If we succeed in rendering the functions of the
primsry offices more uniform, methodical, and exact,
we shall make the administrative duties of the
departments more easy and effective, and thereby
| promote tiie real and substantial interests of the
country. And this we expect to do, to some ex[
tent at least?apart from, and independently of
any party or personal interest or question whalj
It is known to most of those to whom this paper
will be sent, that the Senior Editor was Audi
lor or me rosi-umce uepnrtmenc until tne nioniii
of November last; with by far the larger portion
of both postmasters antl contractors, lie has had
direct intercourse, in person or by letter. He eni
tered the department fourteen years since, and for
1 many years previously, had been, first in the War
.Department, aid subsequently in the Treasury,
i He has therefore had the best opportunities for
understanding the arrangements or business in all
the departments, and being acquainted with those
who carry it on. Since his official connection with
; the Government ceased, he flatters himself he has
I preserved the respect and regard of most of the
C' resent incumbents of the departments, and is on
ecoming terms of intercourse and civility with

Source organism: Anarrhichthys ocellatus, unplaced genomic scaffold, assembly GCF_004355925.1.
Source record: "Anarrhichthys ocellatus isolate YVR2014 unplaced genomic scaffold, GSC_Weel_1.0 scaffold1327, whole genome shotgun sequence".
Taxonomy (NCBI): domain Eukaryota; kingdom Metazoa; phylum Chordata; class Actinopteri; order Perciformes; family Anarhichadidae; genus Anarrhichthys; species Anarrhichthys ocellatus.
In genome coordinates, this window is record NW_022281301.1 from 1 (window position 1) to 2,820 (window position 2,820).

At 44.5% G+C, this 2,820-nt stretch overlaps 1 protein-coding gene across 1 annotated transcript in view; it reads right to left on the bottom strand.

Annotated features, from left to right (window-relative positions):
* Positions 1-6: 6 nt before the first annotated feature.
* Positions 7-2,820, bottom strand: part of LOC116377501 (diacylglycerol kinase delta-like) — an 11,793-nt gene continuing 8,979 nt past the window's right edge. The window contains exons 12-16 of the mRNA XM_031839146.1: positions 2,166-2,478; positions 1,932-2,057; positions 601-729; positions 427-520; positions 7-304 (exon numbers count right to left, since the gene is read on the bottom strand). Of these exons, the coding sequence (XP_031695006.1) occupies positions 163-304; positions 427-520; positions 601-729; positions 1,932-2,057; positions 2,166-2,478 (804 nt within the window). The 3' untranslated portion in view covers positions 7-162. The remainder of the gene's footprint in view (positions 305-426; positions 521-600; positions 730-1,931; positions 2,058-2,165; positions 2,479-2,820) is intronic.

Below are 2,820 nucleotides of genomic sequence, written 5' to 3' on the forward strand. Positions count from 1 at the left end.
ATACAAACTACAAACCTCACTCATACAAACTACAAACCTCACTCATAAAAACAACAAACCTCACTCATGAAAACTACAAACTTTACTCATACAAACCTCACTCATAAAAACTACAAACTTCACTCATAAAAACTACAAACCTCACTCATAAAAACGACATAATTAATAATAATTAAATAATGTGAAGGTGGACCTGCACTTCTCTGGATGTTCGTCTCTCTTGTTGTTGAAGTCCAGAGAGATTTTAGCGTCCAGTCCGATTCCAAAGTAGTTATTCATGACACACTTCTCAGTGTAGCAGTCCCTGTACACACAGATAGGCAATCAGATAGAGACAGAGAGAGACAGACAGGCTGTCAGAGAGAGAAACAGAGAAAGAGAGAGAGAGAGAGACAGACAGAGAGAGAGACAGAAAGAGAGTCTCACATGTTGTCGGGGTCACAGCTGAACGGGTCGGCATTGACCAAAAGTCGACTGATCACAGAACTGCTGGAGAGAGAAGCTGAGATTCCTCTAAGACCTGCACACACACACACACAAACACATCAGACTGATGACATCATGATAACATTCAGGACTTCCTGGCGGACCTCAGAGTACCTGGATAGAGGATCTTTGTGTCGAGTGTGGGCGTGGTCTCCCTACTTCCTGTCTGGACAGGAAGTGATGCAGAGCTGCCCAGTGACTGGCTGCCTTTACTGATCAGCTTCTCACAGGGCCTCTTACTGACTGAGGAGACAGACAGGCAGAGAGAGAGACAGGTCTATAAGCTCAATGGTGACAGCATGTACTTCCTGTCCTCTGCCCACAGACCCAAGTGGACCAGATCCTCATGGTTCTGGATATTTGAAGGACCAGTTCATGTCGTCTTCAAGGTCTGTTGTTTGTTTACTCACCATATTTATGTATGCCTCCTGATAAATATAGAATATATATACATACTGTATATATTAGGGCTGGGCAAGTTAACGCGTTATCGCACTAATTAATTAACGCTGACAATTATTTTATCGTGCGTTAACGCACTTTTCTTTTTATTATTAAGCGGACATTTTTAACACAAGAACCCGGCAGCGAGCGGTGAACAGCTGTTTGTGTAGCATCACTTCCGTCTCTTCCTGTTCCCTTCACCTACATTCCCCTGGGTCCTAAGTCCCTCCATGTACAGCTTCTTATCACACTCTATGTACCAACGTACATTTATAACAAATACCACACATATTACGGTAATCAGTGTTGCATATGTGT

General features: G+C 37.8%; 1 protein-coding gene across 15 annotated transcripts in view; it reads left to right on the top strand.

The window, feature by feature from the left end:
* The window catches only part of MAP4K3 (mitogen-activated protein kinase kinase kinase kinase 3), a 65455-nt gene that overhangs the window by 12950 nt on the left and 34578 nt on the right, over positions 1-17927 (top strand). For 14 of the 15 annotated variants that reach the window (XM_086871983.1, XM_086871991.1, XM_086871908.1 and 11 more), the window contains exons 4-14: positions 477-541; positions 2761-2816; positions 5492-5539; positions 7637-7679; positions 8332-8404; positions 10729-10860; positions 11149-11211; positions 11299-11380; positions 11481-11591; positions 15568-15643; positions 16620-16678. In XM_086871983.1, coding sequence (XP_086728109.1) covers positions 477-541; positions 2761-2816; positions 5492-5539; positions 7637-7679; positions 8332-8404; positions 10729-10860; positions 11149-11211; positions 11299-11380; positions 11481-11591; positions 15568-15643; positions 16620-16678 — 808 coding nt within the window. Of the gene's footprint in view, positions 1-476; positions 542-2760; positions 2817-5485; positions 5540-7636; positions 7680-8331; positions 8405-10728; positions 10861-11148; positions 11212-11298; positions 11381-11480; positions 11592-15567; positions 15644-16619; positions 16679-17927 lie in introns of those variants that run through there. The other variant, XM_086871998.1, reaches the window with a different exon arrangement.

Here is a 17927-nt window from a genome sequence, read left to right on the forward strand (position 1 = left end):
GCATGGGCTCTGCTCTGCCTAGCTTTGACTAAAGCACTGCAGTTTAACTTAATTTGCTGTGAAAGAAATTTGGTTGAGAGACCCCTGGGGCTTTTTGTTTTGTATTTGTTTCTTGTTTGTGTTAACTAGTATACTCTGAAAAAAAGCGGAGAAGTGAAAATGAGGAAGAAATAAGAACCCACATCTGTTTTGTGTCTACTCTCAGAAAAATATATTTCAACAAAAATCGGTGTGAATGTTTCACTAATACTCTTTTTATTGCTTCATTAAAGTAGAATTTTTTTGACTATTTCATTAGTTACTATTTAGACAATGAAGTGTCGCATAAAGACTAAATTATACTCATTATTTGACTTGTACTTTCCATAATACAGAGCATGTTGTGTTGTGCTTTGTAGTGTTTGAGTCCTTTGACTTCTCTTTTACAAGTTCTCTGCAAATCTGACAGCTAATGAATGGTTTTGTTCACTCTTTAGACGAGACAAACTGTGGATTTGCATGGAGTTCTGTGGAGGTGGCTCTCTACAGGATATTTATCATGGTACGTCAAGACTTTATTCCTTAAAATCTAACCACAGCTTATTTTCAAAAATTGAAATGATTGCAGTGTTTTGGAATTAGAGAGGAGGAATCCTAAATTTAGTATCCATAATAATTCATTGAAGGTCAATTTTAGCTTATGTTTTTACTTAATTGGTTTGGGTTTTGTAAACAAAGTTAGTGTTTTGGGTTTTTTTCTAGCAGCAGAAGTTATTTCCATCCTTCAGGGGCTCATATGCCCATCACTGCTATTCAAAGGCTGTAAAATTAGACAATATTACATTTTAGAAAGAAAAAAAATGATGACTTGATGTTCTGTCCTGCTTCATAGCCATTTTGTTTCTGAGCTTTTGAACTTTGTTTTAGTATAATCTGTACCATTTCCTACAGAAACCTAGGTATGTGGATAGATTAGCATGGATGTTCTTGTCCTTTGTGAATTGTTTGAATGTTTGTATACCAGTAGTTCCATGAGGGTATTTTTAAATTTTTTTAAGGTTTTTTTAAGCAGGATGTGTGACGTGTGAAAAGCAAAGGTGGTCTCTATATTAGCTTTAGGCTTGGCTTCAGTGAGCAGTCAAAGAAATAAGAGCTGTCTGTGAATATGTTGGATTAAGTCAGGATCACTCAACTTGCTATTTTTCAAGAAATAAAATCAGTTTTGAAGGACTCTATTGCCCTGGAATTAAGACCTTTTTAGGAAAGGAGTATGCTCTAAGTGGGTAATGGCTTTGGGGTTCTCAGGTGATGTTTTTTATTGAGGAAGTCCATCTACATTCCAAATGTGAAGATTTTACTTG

I them all. The Junior Editor, has been assiduously
engaged for several years, in studying, by personal
inquiry and examination, the practical and
daily routine and details of the Post-Office und
I otner branches of the public bus'npss. It is with
ibis stock of experience, and these advantages for
II reaching the various sources of administrative uc|
lion, and for imparting mtnute and illustrative instruction,
and valuable periodicul and statistical
i information, that we challenge your confidence
and solicit your support and patronage.
We have fixed upon the 15th of each month as
the day for the publication of our paper, so as to
afford time for obtaining from the departments,
all the orders, notices and changes issued, or made
by iliem during the preceding month. Tables of
Post Offices, and compilations of the Lnws and
Regulations, are issued by the Post Office Department
only once in two or three years. It is a
matter of inconvenience and complaint, for which
hitherto there has been no remedy, that in one
month from the time of these issues, there are offices
in the tableR which are no longer in ope ation,
and offices in operation which are not in the tables.
At this time there are perhaps over three thousand
offices of the two descriptions. In like manner